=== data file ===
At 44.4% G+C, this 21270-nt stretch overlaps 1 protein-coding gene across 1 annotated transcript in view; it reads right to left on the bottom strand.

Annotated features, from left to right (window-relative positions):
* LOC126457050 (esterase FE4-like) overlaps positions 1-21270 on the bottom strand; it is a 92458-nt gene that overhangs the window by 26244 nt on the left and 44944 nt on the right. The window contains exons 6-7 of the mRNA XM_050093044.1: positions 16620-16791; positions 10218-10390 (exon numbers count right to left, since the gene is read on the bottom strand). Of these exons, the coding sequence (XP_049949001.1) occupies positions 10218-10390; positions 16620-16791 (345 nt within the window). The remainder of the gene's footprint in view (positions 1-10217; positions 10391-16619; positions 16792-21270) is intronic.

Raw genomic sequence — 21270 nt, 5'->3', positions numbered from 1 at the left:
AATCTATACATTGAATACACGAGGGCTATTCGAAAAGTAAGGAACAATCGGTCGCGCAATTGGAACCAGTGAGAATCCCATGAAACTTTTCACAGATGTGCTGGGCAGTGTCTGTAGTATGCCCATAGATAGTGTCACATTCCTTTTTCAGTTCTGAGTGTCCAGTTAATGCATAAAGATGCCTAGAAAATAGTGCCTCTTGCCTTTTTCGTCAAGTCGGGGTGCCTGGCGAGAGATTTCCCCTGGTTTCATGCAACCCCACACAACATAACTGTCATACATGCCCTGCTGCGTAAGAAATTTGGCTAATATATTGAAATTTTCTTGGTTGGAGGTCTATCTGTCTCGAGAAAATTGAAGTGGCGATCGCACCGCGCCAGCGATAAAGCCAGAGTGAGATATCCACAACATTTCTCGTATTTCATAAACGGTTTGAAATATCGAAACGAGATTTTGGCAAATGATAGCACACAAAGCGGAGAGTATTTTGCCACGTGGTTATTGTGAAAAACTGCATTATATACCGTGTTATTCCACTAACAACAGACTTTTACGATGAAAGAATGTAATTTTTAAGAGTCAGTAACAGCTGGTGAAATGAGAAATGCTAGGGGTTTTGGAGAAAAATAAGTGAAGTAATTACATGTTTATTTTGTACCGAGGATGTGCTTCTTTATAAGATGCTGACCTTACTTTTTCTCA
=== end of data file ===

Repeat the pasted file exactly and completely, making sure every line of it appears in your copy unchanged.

At 44.4% G+C, this 21270-nt stretch overlaps 1 protein-coding gene across 1 annotated transcript in view; it reads right to left on the bottom strand.

Annotated features, from left to right (window-relative positions):
* LOC126457050 (esterase FE4-like) overlaps positions 1-21270 on the bottom strand; it is a 92458-nt gene that overhangs the window by 26244 nt on the left and 44944 nt on the right. The window contains exons 6-7 of the mRNA XM_050093044.1: positions 16620-16791; positions 10218-10390 (exon numbers count right to left, since the gene is read on the bottom strand). Of these exons, the coding sequence (XP_049949001.1) occupies positions 10218-10390; positions 16620-16791 (345 nt within the window). The remainder of the gene's footprint in view (positions 1-10217; positions 10391-16619; positions 16792-21270) is intronic.

Raw genomic sequence — 21270 nt, 5'->3', positions numbered from 1 at the left:
AATCTATACATTGAATACACGAGGGCTATTCGAAAAGTAAGGAACAATCGGTCGCGCAATTGGAACCAGTGAGAATCCCATGAAACTTTTCACAGATGTGCTGGGCAGTGTCTGTAGTATGCCCATAGATAGTGTCACATTCCTTTTTCAGTTCTGAGTGTCCAGTTAATGCATAAAGATGCCTAGAAAATAGTGCCTCTTGCCTTTTTCGTCAAGTCGGGGTGCCTGGCGAGAGATTTCCCCTGGTTTCATGCAACCCCACACAACATAACTGTCATACATGCCCTGCTGCGTAAGAAATTTGGCTAATATATTGAAATTTTCTTGGTTGGAGGTCTATCTGTCTCGAGAAAATTGAAGTGGCGATCGCACCGCGCCAGCGATAAAGCCAGAGTGAGATATCCACAACATTTCTCGTATTTCATAAACGGTTTGAAATATCGAAACGAGATTTTGGCAAATGATAGCACACAAAGCGGAGAGTATTTTGCCACGTGGTTATTGTGAAAAACTGCATTATATACCGTGTTATTCCACTAACAACAGACTTTTACGATGAAAGAATGTAATTTTTAAGAGTCAGTAACAGCTGGTGAAATGAGAAATGCTAGGGGTTTTGGAGAAAAATAAGTGAAGTAATTACATGTTTATTTTGTACCGAGGATGTGCTTCTTTATAAGATGCTGACCTTACTTTTTCTCA